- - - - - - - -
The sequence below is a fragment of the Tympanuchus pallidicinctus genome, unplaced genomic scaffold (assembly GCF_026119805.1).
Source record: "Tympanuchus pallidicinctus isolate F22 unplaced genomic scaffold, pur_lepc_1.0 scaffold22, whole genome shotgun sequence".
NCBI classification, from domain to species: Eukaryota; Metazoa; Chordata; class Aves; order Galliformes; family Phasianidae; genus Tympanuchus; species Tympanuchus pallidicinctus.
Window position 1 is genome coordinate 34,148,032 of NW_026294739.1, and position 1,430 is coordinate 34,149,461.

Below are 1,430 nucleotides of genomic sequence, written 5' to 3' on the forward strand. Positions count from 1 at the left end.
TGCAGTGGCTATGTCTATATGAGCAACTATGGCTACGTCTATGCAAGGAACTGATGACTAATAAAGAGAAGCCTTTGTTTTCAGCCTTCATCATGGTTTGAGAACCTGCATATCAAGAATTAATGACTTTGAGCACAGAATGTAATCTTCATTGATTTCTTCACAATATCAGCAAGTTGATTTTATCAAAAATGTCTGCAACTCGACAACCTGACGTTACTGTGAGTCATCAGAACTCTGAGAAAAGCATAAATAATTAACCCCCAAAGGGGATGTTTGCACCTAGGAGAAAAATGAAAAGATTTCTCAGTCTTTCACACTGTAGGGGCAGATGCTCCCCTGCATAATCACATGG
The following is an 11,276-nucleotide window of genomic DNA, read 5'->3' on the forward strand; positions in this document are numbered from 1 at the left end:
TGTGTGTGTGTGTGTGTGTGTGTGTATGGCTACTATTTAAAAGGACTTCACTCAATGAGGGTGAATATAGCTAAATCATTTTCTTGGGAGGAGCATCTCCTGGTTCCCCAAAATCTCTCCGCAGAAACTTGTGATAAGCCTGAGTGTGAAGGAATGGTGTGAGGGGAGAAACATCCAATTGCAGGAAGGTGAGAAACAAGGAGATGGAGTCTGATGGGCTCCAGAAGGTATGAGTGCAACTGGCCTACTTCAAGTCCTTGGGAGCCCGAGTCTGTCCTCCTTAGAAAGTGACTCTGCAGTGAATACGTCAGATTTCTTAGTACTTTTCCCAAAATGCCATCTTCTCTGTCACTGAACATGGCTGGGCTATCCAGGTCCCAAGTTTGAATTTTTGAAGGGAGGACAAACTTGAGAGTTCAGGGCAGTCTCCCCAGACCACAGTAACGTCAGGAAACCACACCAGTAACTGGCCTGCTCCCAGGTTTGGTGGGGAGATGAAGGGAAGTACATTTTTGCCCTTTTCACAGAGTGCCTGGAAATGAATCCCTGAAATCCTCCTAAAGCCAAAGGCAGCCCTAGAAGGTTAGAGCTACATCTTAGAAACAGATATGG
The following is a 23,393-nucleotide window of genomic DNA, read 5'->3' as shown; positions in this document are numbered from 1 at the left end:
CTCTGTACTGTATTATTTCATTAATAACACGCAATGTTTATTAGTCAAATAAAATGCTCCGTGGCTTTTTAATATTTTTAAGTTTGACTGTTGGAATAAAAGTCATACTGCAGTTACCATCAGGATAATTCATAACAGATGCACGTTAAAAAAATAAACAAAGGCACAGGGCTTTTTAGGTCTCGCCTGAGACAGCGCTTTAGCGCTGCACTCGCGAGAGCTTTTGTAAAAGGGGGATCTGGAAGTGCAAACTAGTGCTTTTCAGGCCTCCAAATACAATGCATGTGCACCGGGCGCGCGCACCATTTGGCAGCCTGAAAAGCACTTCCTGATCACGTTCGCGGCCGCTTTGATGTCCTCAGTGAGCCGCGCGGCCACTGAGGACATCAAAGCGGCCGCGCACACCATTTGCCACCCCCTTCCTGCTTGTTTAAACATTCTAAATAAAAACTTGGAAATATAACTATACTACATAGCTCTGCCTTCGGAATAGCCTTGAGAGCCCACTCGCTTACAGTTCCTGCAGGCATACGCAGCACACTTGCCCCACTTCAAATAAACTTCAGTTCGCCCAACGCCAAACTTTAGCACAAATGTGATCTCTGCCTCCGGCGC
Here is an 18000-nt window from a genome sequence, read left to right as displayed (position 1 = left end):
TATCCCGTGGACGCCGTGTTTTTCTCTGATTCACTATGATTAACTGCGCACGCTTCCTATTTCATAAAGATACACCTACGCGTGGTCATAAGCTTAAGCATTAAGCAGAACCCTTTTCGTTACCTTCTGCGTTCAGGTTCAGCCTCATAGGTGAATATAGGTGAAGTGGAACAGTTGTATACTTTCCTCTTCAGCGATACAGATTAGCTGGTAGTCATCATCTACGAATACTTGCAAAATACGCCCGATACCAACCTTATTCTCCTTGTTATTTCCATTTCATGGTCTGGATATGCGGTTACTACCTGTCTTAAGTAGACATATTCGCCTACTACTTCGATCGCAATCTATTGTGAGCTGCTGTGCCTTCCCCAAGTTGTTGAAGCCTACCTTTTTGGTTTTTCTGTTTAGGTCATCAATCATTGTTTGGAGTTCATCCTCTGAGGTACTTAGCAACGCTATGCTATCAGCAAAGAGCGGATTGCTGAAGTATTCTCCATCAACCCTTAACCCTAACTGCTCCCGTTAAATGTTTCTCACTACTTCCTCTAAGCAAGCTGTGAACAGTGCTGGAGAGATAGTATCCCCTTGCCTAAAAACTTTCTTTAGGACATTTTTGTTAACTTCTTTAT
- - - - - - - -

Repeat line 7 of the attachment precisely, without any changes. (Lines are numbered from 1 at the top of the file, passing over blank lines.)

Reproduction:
The following is an 11,276-nucleotide window of genomic DNA, read 5'->3' on the forward strand; positions in this document are numbered from 1 at the left end: